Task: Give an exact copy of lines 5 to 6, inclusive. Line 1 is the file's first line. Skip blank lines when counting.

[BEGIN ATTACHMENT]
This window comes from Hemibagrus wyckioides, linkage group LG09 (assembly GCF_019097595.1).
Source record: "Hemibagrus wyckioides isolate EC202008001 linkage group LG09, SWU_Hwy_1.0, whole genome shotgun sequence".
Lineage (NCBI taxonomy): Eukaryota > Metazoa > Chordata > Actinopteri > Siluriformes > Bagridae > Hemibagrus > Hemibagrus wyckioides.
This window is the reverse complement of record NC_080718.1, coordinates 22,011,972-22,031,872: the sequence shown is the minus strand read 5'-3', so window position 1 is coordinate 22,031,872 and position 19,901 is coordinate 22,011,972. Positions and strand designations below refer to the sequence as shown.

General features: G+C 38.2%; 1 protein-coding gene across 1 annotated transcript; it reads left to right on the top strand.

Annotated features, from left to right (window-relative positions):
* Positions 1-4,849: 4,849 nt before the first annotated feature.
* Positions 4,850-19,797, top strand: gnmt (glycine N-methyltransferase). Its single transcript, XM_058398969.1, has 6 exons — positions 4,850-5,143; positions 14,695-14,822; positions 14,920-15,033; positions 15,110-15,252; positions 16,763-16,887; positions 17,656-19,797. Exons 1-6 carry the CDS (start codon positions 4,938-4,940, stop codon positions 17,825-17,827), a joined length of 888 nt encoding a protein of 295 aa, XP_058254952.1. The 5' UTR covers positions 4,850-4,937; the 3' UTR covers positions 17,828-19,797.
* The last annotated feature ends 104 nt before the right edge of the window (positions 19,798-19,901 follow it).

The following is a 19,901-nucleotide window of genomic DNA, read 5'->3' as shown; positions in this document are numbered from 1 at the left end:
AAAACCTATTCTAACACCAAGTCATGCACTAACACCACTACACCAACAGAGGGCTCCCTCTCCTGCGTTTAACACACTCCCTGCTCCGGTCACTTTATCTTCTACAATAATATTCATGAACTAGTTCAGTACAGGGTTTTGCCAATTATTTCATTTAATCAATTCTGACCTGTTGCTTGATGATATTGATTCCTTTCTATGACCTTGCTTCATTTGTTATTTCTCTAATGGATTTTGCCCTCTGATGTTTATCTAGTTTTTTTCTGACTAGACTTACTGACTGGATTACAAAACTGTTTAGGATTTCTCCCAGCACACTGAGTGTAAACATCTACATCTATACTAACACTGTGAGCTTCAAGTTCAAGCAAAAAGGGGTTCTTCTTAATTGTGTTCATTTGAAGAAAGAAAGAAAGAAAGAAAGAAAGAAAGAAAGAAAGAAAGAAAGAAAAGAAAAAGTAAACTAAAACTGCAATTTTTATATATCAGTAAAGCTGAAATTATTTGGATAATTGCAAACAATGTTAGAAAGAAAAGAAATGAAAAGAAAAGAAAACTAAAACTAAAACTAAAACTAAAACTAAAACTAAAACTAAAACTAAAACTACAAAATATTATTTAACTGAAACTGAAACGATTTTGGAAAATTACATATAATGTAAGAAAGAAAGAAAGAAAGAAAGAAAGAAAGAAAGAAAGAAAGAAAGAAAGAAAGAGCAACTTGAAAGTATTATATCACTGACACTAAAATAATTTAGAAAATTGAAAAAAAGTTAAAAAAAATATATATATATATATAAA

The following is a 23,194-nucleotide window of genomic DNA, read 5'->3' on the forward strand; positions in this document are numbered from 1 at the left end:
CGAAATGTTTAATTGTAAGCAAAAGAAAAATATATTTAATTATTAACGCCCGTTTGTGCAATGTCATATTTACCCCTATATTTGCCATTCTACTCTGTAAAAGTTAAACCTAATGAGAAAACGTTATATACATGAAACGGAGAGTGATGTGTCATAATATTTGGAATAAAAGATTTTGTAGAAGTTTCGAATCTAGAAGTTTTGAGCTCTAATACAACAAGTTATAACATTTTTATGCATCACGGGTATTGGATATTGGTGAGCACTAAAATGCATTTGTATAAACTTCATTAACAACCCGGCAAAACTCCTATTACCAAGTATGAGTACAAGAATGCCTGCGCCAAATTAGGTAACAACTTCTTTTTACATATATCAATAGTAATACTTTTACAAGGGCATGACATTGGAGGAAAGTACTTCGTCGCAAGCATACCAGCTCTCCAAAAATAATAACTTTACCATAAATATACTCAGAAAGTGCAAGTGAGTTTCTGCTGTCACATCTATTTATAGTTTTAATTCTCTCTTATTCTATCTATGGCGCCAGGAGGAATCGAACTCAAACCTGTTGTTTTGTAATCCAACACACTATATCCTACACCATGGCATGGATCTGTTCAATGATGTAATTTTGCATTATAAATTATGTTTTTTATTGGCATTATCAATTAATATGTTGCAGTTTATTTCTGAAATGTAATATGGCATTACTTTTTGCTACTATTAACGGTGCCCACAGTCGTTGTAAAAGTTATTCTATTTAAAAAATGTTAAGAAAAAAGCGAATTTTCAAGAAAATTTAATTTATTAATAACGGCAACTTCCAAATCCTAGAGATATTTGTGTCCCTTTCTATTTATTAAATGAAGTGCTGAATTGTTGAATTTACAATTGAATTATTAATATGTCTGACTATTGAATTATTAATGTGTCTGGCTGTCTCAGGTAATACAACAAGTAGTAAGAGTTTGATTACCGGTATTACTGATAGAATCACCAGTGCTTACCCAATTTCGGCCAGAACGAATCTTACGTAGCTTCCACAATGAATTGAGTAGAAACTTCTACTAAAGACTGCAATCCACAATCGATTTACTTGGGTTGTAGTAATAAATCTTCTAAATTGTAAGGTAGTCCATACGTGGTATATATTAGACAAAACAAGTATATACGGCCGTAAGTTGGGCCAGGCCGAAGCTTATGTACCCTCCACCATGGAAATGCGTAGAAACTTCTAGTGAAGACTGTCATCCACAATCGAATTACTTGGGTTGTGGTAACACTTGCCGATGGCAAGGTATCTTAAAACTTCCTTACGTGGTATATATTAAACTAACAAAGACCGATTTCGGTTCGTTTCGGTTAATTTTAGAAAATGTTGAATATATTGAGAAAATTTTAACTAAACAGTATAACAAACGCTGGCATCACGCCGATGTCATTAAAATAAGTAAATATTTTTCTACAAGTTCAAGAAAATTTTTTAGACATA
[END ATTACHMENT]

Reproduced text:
General features: G+C 38.2%; 1 protein-coding gene across 1 annotated transcript; it reads left to right on the top strand.

Annotated features, from left to right (window-relative positions):